Fashion View: Colleen Clines


What is your fashion view?

Fashion is a visible extension of one’s personality.  After my experiences in design school, I came to realize how fun and fearless fashion should be. Seeing a student sport a black cape, pink hair and roller skates to class taught me to wear what I love and to make a statement. Fashion is a method of displaying one’s creativity, and in special moments it can spark a little imagination.

How do you describe your style?

Eclectic, bohemian, vintage, classic and conscious.

What are your favorite pieces?

My absolute favorite piece is a red, vintage, Ralph Lauren duck pattern button up that I found in the back of my Mom’s closet. I love the history behind it and all of the events it has witnessed. My favorite accessory is a scarf. It is rare that I walk out of the house without one. This is also why our first Anchal accessory was a scarf. The scarves, created by Anchal artisans, are made from vintage saris and provide the perfect statement piece for any outfit. As far as work is concerned, my outfits do not vary too much from my personal life to the office. However, my outfits shift when I travel to India and work with the artisans. I trade in my beat up boots for sandals and tank tops for long loose tops. Comfort and coverage are a priority there. However, one piece always remains, and that is the scarf.

Are there any trends, or pieces, that you are looking forward to buying\wearing for Fall?

Urban Outfitters’ Anchal x Urban Renewal Collection, of course! Each piece is one-of-a-kind, contains portions of hand-sewn quilts that are made from vintage saris and made by Anchal’s talented artisans. Not only is each piece beautiful and unique, but they also impact the life of the woman who made it. The leather and quilted pieces are by far my favorite. Beyond that, I am on the hunt for a killer pair of short grey booties.

Where is your favorite place to shop?

I like to mix things up between vintage and consignment shops for my statement pieces, and go to J.Crew for staple pieces. I also rarely turn down a trip to Anthropologie and love to drop into Bloomingdales when I am in NYC. However, my favorite looks come from either my mom’s closet, or my Aunt Susan’s basement.

Has your career affected your outfit choices?

I am much more conscious about where and how clothing is made. Having witnessed the conditions workers in developing countries are subjected to and what little pay they receive, only reiterates the reason Anchal’s work is so important. I believe that the reason the movement for socially and environmentally conscious products is on the rise is because the public is demanding a change. Anytime you can support a good initiative through your purchase, it’s a win.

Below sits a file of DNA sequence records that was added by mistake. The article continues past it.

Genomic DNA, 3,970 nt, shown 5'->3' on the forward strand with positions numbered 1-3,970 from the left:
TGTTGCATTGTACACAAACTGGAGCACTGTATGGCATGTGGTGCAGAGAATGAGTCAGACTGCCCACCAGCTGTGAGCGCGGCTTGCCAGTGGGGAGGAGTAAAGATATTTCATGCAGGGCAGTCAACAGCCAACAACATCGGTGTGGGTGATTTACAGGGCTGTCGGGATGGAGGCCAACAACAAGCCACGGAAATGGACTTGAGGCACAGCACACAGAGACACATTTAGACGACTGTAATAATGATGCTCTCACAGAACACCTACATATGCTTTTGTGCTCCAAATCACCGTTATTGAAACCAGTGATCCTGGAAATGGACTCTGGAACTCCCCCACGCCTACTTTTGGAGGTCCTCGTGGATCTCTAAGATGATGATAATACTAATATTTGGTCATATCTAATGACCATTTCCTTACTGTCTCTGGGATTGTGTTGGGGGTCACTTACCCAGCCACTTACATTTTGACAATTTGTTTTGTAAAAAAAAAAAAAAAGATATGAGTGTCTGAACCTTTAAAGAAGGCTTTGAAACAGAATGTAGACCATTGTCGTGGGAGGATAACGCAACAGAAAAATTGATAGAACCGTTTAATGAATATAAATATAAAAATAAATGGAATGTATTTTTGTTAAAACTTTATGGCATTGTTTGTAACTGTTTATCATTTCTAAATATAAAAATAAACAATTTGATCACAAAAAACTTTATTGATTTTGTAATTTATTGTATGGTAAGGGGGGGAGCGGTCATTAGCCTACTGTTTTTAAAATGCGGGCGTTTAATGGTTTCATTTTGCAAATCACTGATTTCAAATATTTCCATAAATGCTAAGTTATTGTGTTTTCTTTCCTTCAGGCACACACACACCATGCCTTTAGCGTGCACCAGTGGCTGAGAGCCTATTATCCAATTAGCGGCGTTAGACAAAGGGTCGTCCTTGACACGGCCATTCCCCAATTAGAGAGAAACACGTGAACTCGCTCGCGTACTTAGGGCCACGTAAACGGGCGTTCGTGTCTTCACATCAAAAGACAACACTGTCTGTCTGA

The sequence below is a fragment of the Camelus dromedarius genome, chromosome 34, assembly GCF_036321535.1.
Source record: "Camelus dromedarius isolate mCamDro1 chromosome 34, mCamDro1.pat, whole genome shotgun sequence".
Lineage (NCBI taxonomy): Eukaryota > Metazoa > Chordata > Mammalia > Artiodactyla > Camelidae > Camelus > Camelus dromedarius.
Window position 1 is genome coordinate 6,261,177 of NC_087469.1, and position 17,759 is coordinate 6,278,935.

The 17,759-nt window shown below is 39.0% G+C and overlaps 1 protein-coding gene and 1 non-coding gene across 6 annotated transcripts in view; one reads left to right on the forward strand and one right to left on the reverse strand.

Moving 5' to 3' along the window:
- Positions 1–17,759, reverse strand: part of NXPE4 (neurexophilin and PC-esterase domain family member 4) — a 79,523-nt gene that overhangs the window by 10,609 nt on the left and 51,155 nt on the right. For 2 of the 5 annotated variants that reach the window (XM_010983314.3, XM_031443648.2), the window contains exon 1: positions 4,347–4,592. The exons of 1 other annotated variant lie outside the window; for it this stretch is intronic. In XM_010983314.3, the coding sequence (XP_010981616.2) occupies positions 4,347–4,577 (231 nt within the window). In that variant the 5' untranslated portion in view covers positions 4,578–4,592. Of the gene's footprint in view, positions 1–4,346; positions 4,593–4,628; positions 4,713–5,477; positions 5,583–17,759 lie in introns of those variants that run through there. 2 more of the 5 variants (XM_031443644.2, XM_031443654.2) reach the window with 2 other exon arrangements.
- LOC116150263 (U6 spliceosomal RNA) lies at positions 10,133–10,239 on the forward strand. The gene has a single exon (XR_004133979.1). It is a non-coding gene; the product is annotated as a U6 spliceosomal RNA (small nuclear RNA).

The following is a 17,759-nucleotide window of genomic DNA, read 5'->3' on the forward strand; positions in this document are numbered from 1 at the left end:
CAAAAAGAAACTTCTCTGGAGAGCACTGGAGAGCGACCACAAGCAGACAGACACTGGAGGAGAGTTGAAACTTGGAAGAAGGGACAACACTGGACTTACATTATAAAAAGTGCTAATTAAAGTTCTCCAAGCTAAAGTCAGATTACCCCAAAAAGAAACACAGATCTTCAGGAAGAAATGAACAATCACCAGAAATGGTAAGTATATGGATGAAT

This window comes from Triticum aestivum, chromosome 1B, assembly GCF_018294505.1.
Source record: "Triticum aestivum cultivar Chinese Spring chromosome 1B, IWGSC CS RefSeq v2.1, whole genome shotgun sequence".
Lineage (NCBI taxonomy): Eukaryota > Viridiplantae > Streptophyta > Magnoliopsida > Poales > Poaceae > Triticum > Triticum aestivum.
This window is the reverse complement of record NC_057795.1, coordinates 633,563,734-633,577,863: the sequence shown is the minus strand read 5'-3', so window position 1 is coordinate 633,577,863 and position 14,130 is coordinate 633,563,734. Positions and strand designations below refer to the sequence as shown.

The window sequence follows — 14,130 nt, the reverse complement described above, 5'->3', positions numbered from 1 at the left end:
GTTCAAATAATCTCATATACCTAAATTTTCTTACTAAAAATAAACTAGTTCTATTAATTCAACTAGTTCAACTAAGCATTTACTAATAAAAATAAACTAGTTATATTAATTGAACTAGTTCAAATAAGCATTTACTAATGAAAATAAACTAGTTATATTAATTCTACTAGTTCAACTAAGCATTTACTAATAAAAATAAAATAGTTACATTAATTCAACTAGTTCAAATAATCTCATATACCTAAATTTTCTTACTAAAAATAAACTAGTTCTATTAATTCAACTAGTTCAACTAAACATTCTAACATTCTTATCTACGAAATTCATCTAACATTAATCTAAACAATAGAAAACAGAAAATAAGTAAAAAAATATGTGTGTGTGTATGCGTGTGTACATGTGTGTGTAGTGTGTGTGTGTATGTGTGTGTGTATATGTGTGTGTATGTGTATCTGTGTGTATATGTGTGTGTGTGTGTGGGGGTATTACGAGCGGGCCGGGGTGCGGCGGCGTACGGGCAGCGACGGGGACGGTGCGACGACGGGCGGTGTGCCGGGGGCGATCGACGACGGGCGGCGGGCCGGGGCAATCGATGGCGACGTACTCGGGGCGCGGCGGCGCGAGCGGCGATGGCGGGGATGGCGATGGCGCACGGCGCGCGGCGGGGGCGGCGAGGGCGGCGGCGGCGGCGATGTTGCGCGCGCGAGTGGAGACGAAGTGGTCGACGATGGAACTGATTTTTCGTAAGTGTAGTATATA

Who is your fashion icon?

I turn to my Aunt Susan for much of my fashion inspiration.  She has the vision to know what piece will look good on your body and what trends are coming back into style. I often find something tucked into my bag that she picked up just for me. She has a fabulous, fearless vibe that is infectious.

What made you decide to start the Anchal Project?

During graduate school at the Rhode Island School of Design (RISD), I traveled to India and witnessed the extreme exploitation that women experienced after being forced into the commercial sex trade. I felt compelled to combine my design training and passion for women’s rights and to take the project beyond the classroom. We returned to Providence and sold notebooks at an art fair which generated $400. This humble start propelled the first group of five artisans to receive basic training. Now we are touching the lives of close to 100 women. This is why I truly believe design can be the vehicle for social change and Anchal is just one example.

How did you end up collaborating with Urban Outfitters?

I thrive off of creative collaborations and often reach out to fellow designers to bounce concepts around. I met one such designer at Urban through a friend last year. Once she started experimenting with the raw Anchal material and constructed a jacket, we knew there was something special that needed to be shared. She then pitched the jacket to the Urban Outfitters’ Urban Renewal team. They fell in love with the uniqueness of the textile and the story behind each piece. At that point they requested a full capsule collection be created, so we highlighted an eleven piece line of apparel – The Anchal x Urban Renewal Collection.

Are there any other projects that we should be looking forward to?

I am currently in India working with artists on amazing new products and a short film highlighting the artisans. So be sure to keep an eye out, this is just the beginning for Anchal.

Find out more about the Anchal Project here. 

Miranda Rogers McDonald is the author of When Miranda isn’t blogging about fashion or flexing her social media muscle, she is spending time with her husband and feisty Chihuahua, Niles. She believes in celebrating the smaller things in life, such as good wine and food, an interesting book and sitting on patios while enjoying conversations with her closest friends. She strives to one day join the ranks of the fashion editors that she idolizes, and to show the world that a girl from Kentucky knows a little something about style.